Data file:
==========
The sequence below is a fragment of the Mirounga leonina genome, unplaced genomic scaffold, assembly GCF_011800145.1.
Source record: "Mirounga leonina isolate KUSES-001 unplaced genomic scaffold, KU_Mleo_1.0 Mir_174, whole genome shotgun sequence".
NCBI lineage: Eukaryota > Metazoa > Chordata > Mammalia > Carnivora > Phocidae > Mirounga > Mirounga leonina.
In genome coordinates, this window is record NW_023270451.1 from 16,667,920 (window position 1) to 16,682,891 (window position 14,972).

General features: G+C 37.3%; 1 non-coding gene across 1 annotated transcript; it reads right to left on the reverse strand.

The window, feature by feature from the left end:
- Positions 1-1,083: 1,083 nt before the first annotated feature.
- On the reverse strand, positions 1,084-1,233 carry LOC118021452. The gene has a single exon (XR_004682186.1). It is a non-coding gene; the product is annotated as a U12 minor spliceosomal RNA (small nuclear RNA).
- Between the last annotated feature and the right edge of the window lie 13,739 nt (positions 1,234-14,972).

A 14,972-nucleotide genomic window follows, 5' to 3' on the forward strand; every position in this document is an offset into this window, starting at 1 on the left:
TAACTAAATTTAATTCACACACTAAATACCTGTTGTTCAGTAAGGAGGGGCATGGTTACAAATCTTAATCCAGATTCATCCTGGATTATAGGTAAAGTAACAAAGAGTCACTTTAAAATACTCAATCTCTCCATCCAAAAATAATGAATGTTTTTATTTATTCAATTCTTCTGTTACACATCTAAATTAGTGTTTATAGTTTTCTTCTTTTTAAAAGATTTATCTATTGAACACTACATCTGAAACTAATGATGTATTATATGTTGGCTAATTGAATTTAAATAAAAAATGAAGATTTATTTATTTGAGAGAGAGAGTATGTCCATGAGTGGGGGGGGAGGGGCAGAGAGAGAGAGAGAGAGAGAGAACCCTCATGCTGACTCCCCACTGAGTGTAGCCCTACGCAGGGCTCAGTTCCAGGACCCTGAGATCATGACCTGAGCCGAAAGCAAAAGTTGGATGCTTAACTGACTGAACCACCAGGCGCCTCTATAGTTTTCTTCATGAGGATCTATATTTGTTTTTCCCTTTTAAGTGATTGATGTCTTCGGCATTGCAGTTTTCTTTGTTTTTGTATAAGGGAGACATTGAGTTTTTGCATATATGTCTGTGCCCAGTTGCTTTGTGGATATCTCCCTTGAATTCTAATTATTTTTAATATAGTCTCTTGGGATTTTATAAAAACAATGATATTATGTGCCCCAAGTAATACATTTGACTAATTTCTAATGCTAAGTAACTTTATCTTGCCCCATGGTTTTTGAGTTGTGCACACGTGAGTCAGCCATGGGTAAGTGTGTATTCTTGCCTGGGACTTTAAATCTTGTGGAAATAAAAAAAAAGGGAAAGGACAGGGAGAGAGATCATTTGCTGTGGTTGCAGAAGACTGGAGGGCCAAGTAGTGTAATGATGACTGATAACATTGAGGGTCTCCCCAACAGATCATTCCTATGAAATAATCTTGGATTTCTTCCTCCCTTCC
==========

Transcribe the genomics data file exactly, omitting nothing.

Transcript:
The sequence below is a fragment of the Mirounga leonina genome, unplaced genomic scaffold, assembly GCF_011800145.1.
Source record: "Mirounga leonina isolate KUSES-001 unplaced genomic scaffold, KU_Mleo_1.0 Mir_174, whole genome shotgun sequence".
NCBI lineage: Eukaryota > Metazoa > Chordata > Mammalia > Carnivora > Phocidae > Mirounga > Mirounga leonina.
In genome coordinates, this window is record NW_023270451.1 from 16,667,920 (window position 1) to 16,682,891 (window position 14,972).

General features: G+C 37.3%; 1 non-coding gene across 1 annotated transcript; it reads right to left on the reverse strand.

The window, feature by feature from the left end:
- Positions 1-1,083: 1,083 nt before the first annotated feature.
- On the reverse strand, positions 1,084-1,233 carry LOC118021452. The gene has a single exon (XR_004682186.1). It is a non-coding gene; the product is annotated as a U12 minor spliceosomal RNA (small nuclear RNA).
- Between the last annotated feature and the right edge of the window lie 13,739 nt (positions 1,234-14,972).

A 14,972-nucleotide genomic window follows, 5' to 3' on the forward strand; every position in this document is an offset into this window, starting at 1 on the left:
TAACTAAATTTAATTCACACACTAAATACCTGTTGTTCAGTAAGGAGGGGCATGGTTACAAATCTTAATCCAGATTCATCCTGGATTATAGGTAAAGTAACAAAGAGTCACTTTAAAATACTCAATCTCTCCATCCAAAAATAATGAATGTTTTTATTTATTCAATTCTTCTGTTACACATCTAAATTAGTGTTTATAGTTTTCTTCTTTTTAAAAGATTTATCTATTGAACACTACATCTGAAACTAATGATGTATTATATGTTGGCTAATTGAATTTAAATAAAAAATGAAGATTTATTTATTTGAGAGAGAGAGTATGTCCATGAGTGGGGGGGGAGGGGCAGAGAGAGAGAGAGAGAGAGAGAACCCTCATGCTGACTCCCCACTGAGTGTAGCCCTACGCAGGGCTCAGTTCCAGGACCCTGAGATCATGACCTGAGCCGAAAGCAAAAGTTGGATGCTTAACTGACTGAACCACCAGGCGCCTCTATAGTTTTCTTCATGAGGATCTATATTTGTTTTTCCCTTTTAAGTGATTGATGTCTTCGGCATTGCAGTTTTCTTTGTTTTTGTATAAGGGAGACATTGAGTTTTTGCATATATGTCTGTGCCCAGTTGCTTTGTGGATATCTCCCTTGAATTCTAATTATTTTTAATATAGTCTCTTGGGATTTTATAAAAACAATGATATTATGTGCCCCAAGTAATACATTTGACTAATTTCTAATGCTAAGTAACTTTATCTTGCCCCATGGTTTTTGAGTTGTGCACACGTGAGTCAGCCATGGGTAAGTGTGTATTCTTGCCTGGGACTTTAAATCTTGTGGAAATAAAAAAAAAGGGAAAGGACAGGGAGAGAGATCATTTGCTGTGGTTGCAGAAGACTGGAGGGCCAAGTAGTGTAATGATGACTGATAACATTGAGGGTCTCCCCAACAGATCATTCCTATGAAATAATCTTGGATTTCTTCCTCCCTTCC